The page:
“For a long time I wanted to scan some pictures from Rena Effendi’s “The line of life” (Линия жизни)” – writes ulysses85. – “Also because this was one of the albums I most anticipated this year for my collection. It was published in a very low number, only 500 copies, so if you meet it, buy it by all means, otherwise you will regret it, because the book is beautiful (even if the text is sometimes creepy).
Effendi took up photography in 2001, and from the outset was interested in the influence of the oil industry on the lives of simple people. In 2006 on behalf of British Petrol she traveled along the Azerbaijani section of the Baku-Tbilisi-Ceyhan oil pipeline to take photos for a company calendar which highlighted BP’s social responsibility programs. This journey convinced Effendi that the majority of the inhabitants of Azerbaijan in no way benefit from the riches flowing beneath their feet. This discovery prompted her to do independent investigative photo journalism. Attempting to figure out what lays behind the richness of the Azerbaijani oil boom put on public display, she followed through the 1700-kilometer-long pipeline from Azerbaijan through Georgia to Turkey, collecting a multitude of never told stories along the way. The following quotations are from the album.”
“The oil investment in the 90s brought a new richness to Azerbaijan, inflicted by heavy corruption, poverty, unemployment and postwar humanitarian disaster. And, of course, this only increased the gap between rich and poor, and it has not created any new jobs outside the big cities, as it was promised. Billions of dollars have been invested in lucrative offshore fields, while the utterly decayed Soviet oil infrastructure was abandoned to a permanent ruin, making the environment a putrid wasteland with oil swamps and dumps.”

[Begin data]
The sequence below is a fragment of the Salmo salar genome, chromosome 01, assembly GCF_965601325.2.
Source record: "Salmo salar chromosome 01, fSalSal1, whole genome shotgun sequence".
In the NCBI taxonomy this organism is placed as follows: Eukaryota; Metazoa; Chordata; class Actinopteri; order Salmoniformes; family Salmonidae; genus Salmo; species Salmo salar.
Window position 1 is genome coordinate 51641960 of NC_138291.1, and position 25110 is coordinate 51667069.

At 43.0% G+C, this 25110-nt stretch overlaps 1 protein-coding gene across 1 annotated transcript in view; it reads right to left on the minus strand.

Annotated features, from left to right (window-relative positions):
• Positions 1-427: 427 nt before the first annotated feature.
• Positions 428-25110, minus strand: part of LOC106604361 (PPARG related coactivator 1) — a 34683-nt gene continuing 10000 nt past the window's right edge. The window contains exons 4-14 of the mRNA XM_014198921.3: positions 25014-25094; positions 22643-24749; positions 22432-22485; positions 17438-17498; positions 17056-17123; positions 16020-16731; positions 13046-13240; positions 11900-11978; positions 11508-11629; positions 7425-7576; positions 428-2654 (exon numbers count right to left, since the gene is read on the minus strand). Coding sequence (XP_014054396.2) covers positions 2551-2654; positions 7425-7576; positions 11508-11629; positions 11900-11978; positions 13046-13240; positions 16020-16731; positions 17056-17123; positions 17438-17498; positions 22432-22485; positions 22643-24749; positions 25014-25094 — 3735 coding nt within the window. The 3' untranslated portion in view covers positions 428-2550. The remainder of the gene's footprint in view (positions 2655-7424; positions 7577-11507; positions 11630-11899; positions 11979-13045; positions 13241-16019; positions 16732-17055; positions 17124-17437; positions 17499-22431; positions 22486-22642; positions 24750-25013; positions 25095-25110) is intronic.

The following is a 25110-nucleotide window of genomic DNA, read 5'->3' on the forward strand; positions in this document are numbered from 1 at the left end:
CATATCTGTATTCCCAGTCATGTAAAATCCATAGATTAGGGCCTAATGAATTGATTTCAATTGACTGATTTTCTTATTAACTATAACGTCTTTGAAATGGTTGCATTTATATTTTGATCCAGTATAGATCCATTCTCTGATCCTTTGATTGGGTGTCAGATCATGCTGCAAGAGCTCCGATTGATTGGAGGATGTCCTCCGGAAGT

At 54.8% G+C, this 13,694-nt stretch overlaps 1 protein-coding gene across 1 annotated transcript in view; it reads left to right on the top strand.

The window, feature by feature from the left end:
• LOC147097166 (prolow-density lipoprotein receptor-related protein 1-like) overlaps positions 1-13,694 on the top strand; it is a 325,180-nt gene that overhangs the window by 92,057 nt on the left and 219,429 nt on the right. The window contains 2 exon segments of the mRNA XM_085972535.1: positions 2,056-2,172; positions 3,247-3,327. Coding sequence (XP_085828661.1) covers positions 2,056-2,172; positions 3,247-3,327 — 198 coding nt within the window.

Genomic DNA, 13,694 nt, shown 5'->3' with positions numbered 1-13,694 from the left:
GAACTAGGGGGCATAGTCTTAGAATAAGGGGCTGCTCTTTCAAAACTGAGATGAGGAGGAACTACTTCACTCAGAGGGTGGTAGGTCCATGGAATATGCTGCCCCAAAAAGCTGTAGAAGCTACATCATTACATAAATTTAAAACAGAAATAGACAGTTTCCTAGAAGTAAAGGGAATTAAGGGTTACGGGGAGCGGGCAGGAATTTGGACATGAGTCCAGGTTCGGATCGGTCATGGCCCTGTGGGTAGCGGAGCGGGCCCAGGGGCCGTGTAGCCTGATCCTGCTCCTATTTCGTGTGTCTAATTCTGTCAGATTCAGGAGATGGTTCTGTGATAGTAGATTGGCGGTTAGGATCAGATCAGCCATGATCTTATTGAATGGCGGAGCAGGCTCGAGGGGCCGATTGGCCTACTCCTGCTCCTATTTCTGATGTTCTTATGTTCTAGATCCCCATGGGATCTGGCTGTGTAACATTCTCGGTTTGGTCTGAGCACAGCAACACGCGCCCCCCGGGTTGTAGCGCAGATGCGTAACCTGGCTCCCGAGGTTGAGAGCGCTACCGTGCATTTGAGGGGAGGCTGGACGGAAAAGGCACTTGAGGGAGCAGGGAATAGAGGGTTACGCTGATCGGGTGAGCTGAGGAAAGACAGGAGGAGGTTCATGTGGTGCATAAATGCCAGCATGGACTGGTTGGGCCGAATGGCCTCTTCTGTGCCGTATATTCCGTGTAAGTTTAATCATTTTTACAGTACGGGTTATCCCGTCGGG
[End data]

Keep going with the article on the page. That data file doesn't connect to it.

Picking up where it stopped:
“The influx of foreign money and media has soon created a culture of bars and restaurants to serve foreigners and the small local middle class generated by the oil boom. Prostitution is increasing: young rural girls without any hope of job opportunities in their places are flocking to Baku in search of a livelihood.”
“In the center of Baku is situated its oldest and poorest district, Mahalla, where people live all their lives in small huts with flat roofs. This historical district, the last bastion of tradition conserves an old and unique culture. A century ago it was the quarter of oil workers. Today’s inhabitants of Mahalla – mullahs, poets, pigeon breeders, former inmates – earn their living on minor repairs, retail trade, uncomplicated crafts right on their doorsteps. Certain government officials, however, fearing to miss the new opportunities of easy riches, try to evict the residents of Mahalla, expropriate their houses, and sell building permits to big enterprises who then erect faceless residential houses on the place of the traditional small courtyards.”
“The only route of oil and gas to bypass the Russian energy system, the Baku-Tbilisi-Ceyhan pipeline deeply affects the political, economic and environmental interests of the neighboring countries. But the region also abounds in conflicts without it. In the wake of successive waves of hostility a large number of refugees left their homelands, and live now in subhuman conditions, decaying hotels, abandoned housing estates, wagons, dugouts, former hospitals and schools.”
“Despite the government’s generous promises of a better life to its citizens living in poverty, most of who are directly affected by the pipeline, are left with nothing. Azerbaijani farmers have lost their lands. Next to a multi-billion technological marvel, the Sangachal Terminal, the starting point of the pipeline, the 4,500 inhabitants of an impoverished village daily breathe the poisoned air. In Georgia, the pipeline goes through seismically active mountains, thus accelerating the destruction of the already fragile landscape. In Turkey the pipeline has caused further damages to already fragile ecosystems.”
“Give us back our sea!” – requires Benjamin Geregen, a former fisherman in Yumurtalik, who lost his livelihood due to the movement of the oil tankers.